Introducing the slasher genre to a new generation, Freaky picks up where Scream left off to make sure these tropes remain relevant.
Author: Matt Paprocki
Matt Paprocki has critiqued home media and video games for 20 years across outlets like Washington Post, Variety, Rolling Stone, Forbes, Playboy, Polygon, Paste, and others. His current passion project is the technically minded DoBlu.com. You can follow Matt's body of work via his personal WordPress blog, and follow him on Twitter @Matt_Paprocki.
Ridiculous as it is, She's the Man knows the target audience and hones in on a progressive ideal that seems closer to reality today.
Fatale is slick in its look and theme, but falls to a predictable, cliche noir thriller elements by the end.
A smart take on a familiar sci-fi premise, Invisible Man vs The Human Fly engages with multiple social issues to fill its story.
Sought after as an early example of Japanese tokusatsu films, Invisible Man Appears is interesting only for its moves to outwit censors.
Planting viewers in the mind of schizophrenic episodes, Fear of Rain convincingly shows the alienation of mental health breaks.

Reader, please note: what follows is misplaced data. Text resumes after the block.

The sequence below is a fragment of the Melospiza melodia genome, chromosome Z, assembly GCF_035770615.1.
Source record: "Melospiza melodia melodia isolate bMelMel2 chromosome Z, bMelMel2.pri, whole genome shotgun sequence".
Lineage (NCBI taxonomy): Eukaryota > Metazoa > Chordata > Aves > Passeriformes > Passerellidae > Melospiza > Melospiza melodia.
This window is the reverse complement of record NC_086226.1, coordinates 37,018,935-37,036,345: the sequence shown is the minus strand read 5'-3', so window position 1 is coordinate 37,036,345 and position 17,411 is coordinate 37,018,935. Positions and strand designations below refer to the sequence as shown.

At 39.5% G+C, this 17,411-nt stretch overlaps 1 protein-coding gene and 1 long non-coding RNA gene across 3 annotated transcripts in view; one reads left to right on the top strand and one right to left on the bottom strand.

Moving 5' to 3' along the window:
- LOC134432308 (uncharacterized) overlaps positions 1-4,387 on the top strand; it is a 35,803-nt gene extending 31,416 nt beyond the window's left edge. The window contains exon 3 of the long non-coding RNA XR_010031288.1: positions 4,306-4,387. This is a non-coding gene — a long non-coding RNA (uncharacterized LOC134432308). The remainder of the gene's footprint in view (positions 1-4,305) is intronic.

Lost amid John Hughes teen dramas, there's more relevance to She's Having a Baby than any high school-focused romance.
A movie about fitting in while feeling different than the rest, Some Kind of Wonderful doesn't break many cliches in its method.
A human-level tragedy scaled down in focus, Greenland smartly follows a single working class family seeking escape from planet-wide calamity.
Bruce Willis fights gooey alien zombies in space, but Breach is part of the no-budget end to Willis' action career with no redeeming qualities.
While daring in trying to bring realism into an obviously exploitative cavemen movie, Creatures the World Forgot is a dull experiment.
A tense, daring depiction of WWII's cruelty, Yesterday's Enemy is a classic war film deserving of wider exposure.